I am reminded of Chief Joseph's surrender piece of "I Will Fight No More." It is short, but I think it speaks powerfully about the horrors of war. While it was written by someone who lost, in the final analysis, one is struck by its profound sense of dignity in Chief Joseph's suggestion of averting war as a way of saving his people and sparing further suffering for them, a true testament to the dignity of any great leader.
Elie Wiesel's speech, "The Perils of Indifference," is an excellent example of a well-written work that discusses dignity and war. He gave the speech during the Clinton Presidency and explains how he was able to keep his own dignity and how others must not sit idly by during war, genocide, etc., and do nothing. To be indifferent is to lose one's dignity.
A rhetorical work that certainly reflects the dignity of the speaker whose topic is the potential of war in the pursuit of peace is Patrick Henry's "Speech to the Virginia Convention." In this speech, Henry addresses the men assembled, telling them "it is natural to man to indulge in the illusions of hope." However, to be deluded, Henry contends, is not "the part of wise men...engaged in a struggle for liberty." Henry asks the assembly rhetorical questions that appeal to their sense of dignity, such as
Have we shown ourselves so unwilling to be reconciled, that force must be called in to win back our love?
Henry points to the British use of the implements of war and subjugation; "the last arguments to which kings resort." And, he states that since the Colonists have done all that can be done to no avail, they have no choice but to fight a battle that "is not to the strong alone; it is to the vigilant, the active, the brave." His final exhortation, appealing to the dignity of the Convention is famous:
Is life so dear, or peace so sweet, as to be purchased at the price of chains and slavery? Forbid it, Almighty God! I know not what course others may take; but as for me, give me liberty, or give me death!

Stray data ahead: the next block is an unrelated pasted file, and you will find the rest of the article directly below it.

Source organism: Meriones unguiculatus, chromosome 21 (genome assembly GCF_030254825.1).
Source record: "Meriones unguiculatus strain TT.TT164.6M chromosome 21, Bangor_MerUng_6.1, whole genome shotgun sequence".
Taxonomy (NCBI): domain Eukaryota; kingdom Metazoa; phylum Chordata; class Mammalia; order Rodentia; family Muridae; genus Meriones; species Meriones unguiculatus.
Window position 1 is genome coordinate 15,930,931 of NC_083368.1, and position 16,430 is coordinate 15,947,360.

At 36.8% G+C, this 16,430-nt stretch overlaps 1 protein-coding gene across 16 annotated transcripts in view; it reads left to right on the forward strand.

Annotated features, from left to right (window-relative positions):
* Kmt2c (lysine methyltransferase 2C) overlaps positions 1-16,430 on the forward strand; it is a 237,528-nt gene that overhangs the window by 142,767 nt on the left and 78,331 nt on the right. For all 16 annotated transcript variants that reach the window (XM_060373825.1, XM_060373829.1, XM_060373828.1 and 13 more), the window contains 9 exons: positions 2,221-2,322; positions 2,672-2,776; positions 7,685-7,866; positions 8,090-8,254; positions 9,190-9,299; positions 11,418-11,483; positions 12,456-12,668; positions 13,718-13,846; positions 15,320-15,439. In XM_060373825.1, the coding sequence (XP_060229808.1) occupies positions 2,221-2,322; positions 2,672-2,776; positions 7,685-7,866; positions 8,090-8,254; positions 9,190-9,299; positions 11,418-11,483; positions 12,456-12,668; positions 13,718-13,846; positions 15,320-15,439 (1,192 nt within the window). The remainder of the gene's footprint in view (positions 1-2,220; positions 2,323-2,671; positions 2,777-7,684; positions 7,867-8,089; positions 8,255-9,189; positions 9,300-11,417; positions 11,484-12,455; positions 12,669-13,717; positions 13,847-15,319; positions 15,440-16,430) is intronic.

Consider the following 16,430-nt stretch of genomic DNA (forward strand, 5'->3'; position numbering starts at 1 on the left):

Patrick Henry's appeal to the dignity of the Colonists was so strong that he persuaded the men at the Convention to change their votes to agree to take up arms.
An American novel which certainly treats peace and war and human dignity is Margaret Mitchell's classic tale, "Gone with the Wind." This novel chronicles the effects of the Civil War upon the South and its way of life. The protagonist, Scarlet O'Hara, whose easy and luxurious life is irrevocably altered. After the war is over, Scarlett, who has been living in Atlanta with her aunt, returns to Tara, the family plantation and finds its devastated. However, Scarlett, in her Southern dignity, refuses to be defeated; she vows to farm the land and make her way in life on her own terms. She does manual labor for the first time and vows to "never be hungry again."
While Scarlett does commit some very undignified acts, her bravery and determination to retain her human dignity and pride are inspirational to readers.
Another novel which deals with dignity in war is Stephen Crane's "Red Badge of Courage." While young Henry Fleming enters the Civil War unknowing of the horrors of war, he is frightened and flees from battle. But, later, in this coming of age novel, he recovers his courage, returns to his regiment, and becomes heroic, achieving manly dignity. In the final chapter, Henry feels a "quiet manhood, non-assertive, but of a sturdy and strong blood." He attains dignity.